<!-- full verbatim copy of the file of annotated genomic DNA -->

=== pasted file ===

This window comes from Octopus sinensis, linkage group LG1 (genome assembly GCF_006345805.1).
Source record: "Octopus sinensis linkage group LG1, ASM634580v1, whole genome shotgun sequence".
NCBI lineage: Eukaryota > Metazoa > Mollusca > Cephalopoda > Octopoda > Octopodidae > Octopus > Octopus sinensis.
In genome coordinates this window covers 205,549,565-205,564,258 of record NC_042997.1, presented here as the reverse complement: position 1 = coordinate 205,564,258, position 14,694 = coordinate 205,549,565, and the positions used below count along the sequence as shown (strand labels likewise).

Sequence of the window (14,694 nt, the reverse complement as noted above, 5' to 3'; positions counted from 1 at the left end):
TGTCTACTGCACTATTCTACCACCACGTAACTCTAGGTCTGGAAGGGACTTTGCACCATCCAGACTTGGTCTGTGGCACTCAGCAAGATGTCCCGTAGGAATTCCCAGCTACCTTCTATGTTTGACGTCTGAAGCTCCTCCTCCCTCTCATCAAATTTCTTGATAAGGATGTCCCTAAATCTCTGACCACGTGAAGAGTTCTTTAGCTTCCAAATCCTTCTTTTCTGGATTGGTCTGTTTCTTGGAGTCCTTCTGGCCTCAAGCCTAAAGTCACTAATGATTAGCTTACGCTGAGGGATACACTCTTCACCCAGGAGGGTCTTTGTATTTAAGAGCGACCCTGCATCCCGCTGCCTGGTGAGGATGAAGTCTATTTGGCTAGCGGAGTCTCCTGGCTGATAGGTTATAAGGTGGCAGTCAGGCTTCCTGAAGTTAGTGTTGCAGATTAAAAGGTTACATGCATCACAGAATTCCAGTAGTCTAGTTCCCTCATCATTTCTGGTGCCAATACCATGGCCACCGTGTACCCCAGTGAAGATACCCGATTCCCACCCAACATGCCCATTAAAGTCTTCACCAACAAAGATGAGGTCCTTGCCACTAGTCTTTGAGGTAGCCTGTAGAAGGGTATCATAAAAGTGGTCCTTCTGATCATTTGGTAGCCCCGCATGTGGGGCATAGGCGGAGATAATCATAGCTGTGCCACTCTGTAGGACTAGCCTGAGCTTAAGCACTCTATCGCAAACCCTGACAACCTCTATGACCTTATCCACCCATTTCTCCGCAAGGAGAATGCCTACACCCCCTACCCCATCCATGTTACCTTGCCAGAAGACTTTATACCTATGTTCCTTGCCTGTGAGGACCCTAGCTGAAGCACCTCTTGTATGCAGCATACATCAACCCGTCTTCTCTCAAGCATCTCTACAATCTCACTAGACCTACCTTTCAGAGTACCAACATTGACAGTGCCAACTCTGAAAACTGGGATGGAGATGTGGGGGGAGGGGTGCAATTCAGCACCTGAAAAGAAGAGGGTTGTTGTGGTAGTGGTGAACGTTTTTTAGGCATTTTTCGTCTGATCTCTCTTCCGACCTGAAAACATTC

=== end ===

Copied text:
This window comes from Octopus sinensis, linkage group LG1 (genome assembly GCF_006345805.1).
Source record: "Octopus sinensis linkage group LG1, ASM634580v1, whole genome shotgun sequence".
NCBI lineage: Eukaryota > Metazoa > Mollusca > Cephalopoda > Octopoda > Octopodidae > Octopus > Octopus sinensis.
In genome coordinates this window covers 205,549,565-205,564,258 of record NC_042997.1, presented here as the reverse complement: position 1 = coordinate 205,564,258, position 14,694 = coordinate 205,549,565, and the positions used below count along the sequence as shown (strand labels likewise).

Sequence of the window (14,694 nt, the reverse complement as noted above, 5' to 3'; positions counted from 1 at the left end):
TGTCTACTGCACTATTCTACCACCACGTAACTCTAGGTCTGGAAGGGACTTTGCACCATCCAGACTTGGTCTGTGGCACTCAGCAAGATGTCCCGTAGGAATTCCCAGCTACCTTCTATGTTTGACGTCTGAAGCTCCTCCTCCCTCTCATCAAATTTCTTGATAAGGATGTCCCTAAATCTCTGACCACGTGAAGAGTTCTTTAGCTTCCAAATCCTTCTTTTCTGGATTGGTCTGTTTCTTGGAGTCCTTCTGGCCTCAAGCCTAAAGTCACTAATGATTAGCTTACGCTGAGGGATACACTCTTCACCCAGGAGGGTCTTTGTATTTAAGAGCGACCCTGCATCCCGCTGCCTGGTGAGGATGAAGTCTATTTGGCTAGCGGAGTCTCCTGGCTGATAGGTTATAAGGTGGCAGTCAGGCTTCCTGAAGTTAGTGTTGCAGATTAAAAGGTTACATGCATCACAGAATTCCAGTAGTCTAGTTCCCTCATCATTTCTGGTGCCAATACCATGGCCACCGTGTACCCCAGTGAAGATACCCGATTCCCACCCAACATGCCCATTAAAGTCTTCACCAACAAAGATGAGGTCCTTGCCACTAGTCTTTGAGGTAGCCTGTAGAAGGGTATCATAAAAGTGGTCCTTCTGATCATTTGGTAGCCCCGCATGTGGGGCATAGGCGGAGATAATCATAGCTGTGCCACTCTGTAGGACTAGCCTGAGCTTAAGCACTCTATCGCAAACCCTGACAACCTCTATGACCTTATCCACCCATTTCTCCGCAAGGAGAATGCCTACACCCCCTACCCCATCCATGTTACCTTGCCAGAAGACTTTATACCTATGTTCCTTGCCTGTGAGGACCCTAGCTGAAGCACCTCTTGTATGCAGCATACATCAACCCGTCTTCTCTCAAGCATCTCTACAATCTCACTAGACCTACCTTTCAGAGTACCAACATTGACAGTGCCAACTCTGAAAACTGGGATGGAGATGTGGGGGGAGGGGTGCAATTCAGCACCTGAAAAGAAGAGGGTTGTTGTGGTAGTGGTGAACGTTTTTTAGGCATTTTTCGTCTGATCTCTCTTCCGACCTGAAAACATTC